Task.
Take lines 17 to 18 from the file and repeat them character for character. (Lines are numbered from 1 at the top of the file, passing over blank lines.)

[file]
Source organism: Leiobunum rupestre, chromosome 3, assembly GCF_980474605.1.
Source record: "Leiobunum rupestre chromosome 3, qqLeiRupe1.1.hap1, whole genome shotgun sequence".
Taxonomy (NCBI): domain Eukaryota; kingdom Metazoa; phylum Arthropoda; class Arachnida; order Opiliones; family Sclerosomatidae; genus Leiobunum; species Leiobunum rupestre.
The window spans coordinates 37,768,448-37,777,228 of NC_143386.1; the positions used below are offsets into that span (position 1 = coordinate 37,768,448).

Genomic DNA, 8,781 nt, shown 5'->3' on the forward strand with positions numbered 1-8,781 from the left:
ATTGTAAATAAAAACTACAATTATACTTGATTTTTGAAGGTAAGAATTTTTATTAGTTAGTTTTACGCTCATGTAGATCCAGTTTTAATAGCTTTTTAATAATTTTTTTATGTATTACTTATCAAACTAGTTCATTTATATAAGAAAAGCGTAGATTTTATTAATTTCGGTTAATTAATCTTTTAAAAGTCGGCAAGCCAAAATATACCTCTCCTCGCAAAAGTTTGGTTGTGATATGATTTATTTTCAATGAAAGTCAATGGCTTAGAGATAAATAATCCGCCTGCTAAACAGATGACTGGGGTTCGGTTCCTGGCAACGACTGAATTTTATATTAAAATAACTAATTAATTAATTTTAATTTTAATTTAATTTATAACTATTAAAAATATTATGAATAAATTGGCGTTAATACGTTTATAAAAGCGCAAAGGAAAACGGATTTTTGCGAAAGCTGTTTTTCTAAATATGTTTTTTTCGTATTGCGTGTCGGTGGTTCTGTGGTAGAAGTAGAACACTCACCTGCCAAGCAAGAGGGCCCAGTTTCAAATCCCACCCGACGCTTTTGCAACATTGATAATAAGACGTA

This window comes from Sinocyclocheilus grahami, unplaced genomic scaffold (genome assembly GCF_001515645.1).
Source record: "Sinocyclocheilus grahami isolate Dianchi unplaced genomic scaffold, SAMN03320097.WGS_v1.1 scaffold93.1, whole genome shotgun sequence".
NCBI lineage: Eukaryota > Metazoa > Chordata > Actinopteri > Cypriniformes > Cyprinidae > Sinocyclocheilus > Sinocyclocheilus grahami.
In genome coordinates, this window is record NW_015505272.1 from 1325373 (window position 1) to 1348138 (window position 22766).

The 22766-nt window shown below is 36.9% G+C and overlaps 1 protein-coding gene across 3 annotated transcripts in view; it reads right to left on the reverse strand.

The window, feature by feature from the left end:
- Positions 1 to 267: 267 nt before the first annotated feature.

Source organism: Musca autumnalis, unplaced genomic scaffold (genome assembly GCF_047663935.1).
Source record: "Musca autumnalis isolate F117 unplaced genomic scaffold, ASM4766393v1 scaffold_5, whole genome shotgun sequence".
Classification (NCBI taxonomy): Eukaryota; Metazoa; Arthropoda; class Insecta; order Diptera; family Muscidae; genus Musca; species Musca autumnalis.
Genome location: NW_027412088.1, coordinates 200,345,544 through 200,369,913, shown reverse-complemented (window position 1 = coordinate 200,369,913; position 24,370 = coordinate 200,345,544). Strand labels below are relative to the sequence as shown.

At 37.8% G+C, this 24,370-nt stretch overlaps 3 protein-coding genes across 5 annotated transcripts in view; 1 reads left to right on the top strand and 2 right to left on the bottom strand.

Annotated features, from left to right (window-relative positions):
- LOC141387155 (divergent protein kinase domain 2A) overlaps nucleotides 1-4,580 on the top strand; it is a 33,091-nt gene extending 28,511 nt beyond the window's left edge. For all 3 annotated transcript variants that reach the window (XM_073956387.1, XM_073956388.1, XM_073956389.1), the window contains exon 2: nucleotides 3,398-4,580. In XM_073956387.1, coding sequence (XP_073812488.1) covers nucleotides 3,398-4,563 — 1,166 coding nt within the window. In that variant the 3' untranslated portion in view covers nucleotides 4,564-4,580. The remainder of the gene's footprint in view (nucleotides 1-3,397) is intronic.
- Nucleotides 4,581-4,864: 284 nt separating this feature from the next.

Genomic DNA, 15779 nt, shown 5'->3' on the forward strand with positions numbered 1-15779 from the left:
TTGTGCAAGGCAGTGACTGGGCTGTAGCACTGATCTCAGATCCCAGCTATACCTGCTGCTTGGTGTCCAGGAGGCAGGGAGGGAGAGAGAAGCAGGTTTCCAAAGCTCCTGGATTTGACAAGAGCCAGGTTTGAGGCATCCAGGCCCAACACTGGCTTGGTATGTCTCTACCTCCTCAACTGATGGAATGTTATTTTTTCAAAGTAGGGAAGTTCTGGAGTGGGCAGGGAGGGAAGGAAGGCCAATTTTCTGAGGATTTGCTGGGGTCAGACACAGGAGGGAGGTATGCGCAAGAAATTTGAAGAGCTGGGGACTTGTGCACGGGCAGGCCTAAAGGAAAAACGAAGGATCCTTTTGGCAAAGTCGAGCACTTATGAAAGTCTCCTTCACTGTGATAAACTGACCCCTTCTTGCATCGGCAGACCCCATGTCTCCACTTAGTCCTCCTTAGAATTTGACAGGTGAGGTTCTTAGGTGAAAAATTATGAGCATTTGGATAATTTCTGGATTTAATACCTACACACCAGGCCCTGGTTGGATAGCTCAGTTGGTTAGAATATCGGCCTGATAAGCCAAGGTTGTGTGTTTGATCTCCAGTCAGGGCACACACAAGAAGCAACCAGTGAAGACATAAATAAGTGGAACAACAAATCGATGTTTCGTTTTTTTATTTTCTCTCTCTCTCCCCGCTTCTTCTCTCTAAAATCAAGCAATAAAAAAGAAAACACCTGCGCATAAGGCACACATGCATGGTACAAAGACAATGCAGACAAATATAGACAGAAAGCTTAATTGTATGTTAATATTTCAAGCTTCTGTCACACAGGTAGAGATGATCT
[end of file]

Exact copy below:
Genome location: NW_027412088.1, coordinates 200,345,544 through 200,369,913, shown reverse-complemented (window position 1 = coordinate 200,369,913; position 24,370 = coordinate 200,345,544). Strand labels below are relative to the sequence as shown.

At 37.8% G+C, this 24,370-nt stretch overlaps 3 protein-coding genes across 5 annotated transcripts in view; 1 reads left to right on the top strand and 2 right to left on the bottom strand.